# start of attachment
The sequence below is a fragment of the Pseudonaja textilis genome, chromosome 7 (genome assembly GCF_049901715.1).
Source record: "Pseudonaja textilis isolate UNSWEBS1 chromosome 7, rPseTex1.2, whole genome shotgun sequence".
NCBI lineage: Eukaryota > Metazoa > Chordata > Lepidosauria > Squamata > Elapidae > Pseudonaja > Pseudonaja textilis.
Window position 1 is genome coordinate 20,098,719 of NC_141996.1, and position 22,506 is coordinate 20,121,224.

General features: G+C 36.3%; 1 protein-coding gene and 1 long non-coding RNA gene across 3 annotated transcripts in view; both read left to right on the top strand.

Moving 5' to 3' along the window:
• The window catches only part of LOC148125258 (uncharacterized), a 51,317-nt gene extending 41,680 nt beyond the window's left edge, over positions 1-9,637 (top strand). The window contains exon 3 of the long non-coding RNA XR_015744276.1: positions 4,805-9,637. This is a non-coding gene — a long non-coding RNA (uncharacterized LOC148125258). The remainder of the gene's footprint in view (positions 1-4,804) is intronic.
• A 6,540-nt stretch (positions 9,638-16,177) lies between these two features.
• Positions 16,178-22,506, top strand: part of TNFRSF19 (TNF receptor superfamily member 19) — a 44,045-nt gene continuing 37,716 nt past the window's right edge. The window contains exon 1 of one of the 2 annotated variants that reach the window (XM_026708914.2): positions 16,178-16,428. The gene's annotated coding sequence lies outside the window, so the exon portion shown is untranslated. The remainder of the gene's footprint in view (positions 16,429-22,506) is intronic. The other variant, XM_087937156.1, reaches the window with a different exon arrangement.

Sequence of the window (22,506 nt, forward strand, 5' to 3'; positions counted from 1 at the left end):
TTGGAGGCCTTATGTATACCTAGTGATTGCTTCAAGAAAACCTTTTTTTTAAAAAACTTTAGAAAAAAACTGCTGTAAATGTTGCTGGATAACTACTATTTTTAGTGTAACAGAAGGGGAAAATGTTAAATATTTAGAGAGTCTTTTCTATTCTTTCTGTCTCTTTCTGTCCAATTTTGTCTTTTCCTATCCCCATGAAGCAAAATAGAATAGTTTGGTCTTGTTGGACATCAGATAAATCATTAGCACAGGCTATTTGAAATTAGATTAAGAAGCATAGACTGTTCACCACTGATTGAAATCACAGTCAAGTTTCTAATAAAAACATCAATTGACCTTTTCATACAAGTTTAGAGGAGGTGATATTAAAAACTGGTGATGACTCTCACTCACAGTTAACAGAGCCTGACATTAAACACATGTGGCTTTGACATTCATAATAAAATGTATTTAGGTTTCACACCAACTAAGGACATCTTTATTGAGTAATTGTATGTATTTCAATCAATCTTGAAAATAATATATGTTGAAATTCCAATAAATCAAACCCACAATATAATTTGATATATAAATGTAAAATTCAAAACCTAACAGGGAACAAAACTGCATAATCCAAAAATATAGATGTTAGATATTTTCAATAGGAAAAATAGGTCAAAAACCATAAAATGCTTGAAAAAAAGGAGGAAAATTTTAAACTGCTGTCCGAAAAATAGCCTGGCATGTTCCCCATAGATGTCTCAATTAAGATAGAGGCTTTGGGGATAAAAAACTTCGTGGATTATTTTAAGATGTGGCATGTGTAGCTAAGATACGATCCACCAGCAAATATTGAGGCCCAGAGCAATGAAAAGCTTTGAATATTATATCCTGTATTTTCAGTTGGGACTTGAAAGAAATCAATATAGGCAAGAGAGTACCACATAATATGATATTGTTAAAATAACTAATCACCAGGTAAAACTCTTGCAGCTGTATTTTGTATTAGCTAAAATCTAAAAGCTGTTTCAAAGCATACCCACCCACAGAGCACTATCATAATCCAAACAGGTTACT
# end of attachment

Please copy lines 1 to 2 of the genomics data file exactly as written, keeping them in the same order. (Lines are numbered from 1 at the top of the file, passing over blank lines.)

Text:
The sequence below is a fragment of the Pseudonaja textilis genome, chromosome 7 (genome assembly GCF_049901715.1).
Source record: "Pseudonaja textilis isolate UNSWEBS1 chromosome 7, rPseTex1.2, whole genome shotgun sequence".